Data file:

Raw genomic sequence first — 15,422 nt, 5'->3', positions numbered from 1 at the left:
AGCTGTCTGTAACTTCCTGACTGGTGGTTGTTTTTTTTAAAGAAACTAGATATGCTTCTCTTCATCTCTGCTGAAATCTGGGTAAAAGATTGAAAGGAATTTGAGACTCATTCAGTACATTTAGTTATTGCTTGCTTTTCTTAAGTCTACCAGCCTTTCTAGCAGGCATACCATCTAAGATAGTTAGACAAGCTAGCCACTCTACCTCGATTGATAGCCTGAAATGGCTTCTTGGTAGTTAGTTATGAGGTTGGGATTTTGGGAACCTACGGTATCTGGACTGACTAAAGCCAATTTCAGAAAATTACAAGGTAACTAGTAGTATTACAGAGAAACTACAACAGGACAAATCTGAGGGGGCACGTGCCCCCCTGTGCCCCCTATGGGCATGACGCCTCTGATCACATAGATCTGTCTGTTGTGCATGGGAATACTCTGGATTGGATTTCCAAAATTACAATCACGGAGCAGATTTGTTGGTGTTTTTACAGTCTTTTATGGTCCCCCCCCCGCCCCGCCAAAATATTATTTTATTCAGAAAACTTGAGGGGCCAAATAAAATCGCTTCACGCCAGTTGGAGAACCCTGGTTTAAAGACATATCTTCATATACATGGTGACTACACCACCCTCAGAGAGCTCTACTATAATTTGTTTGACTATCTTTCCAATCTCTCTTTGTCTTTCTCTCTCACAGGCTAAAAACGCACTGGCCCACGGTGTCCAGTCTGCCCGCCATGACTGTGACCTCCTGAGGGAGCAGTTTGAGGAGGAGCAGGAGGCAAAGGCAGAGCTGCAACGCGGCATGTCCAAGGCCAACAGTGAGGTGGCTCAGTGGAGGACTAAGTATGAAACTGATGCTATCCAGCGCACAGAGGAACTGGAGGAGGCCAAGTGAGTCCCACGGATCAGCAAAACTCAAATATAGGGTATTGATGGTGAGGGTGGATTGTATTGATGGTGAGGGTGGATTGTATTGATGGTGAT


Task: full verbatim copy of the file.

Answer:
Raw genomic sequence first — 15,422 nt, 5'->3', positions numbered from 1 at the left:
AGCTGTCTGTAACTTCCTGACTGGTGGTTGTTTTTTTTAAAGAAACTAGATATGCTTCTCTTCATCTCTGCTGAAATCTGGGTAAAAGATTGAAAGGAATTTGAGACTCATTCAGTACATTTAGTTATTGCTTGCTTTTCTTAAGTCTACCAGCCTTTCTAGCAGGCATACCATCTAAGATAGTTAGACAAGCTAGCCACTCTACCTCGATTGATAGCCTGAAATGGCTTCTTGGTAGTTAGTTATGAGGTTGGGATTTTGGGAACCTACGGTATCTGGACTGACTAAAGCCAATTTCAGAAAATTACAAGGTAACTAGTAGTATTACAGAGAAACTACAACAGGACAAATCTGAGGGGGCACGTGCCCCCCTGTGCCCCCTATGGGCATGACGCCTCTGATCACATAGATCTGTCTGTTGTGCATGGGAATACTCTGGATTGGATTTCCAAAATTACAATCACGGAGCAGATTTGTTGGTGTTTTTACAGTCTTTTATGGTCCCCCCCCCGCCCCGCCAAAATATTATTTTATTCAGAAAACTTGAGGGGCCAAATAAAATCGCTTCACGCCAGTTGGAGAACCCTGGTTTAAAGACATATCTTCATATACATGGTGACTACACCACCCTCAGAGAGCTCTACTATAATTTGTTTGACTATCTTTCCAATCTCTCTTTGTCTTTCTCTCTCACAGGCTAAAAACGCACTGGCCCACGGTGTCCAGTCTGCCCGCCATGACTGTGACCTCCTGAGGGAGCAGTTTGAGGAGGAGCAGGAGGCAAAGGCAGAGCTGCAACGCGGCATGTCCAAGGCCAACAGTGAGGTGGCTCAGTGGAGGACTAAGTATGAAACTGATGCTATCCAGCGCACAGAGGAACTGGAGGAGGCCAAGTGAGTCCCACGGATCAGCAAAACTCAAATATAGGGTATTGATGGTGAGGGTGGATTGTATTGATGGTGAGGGTGGATTGTATTGATGGTGAT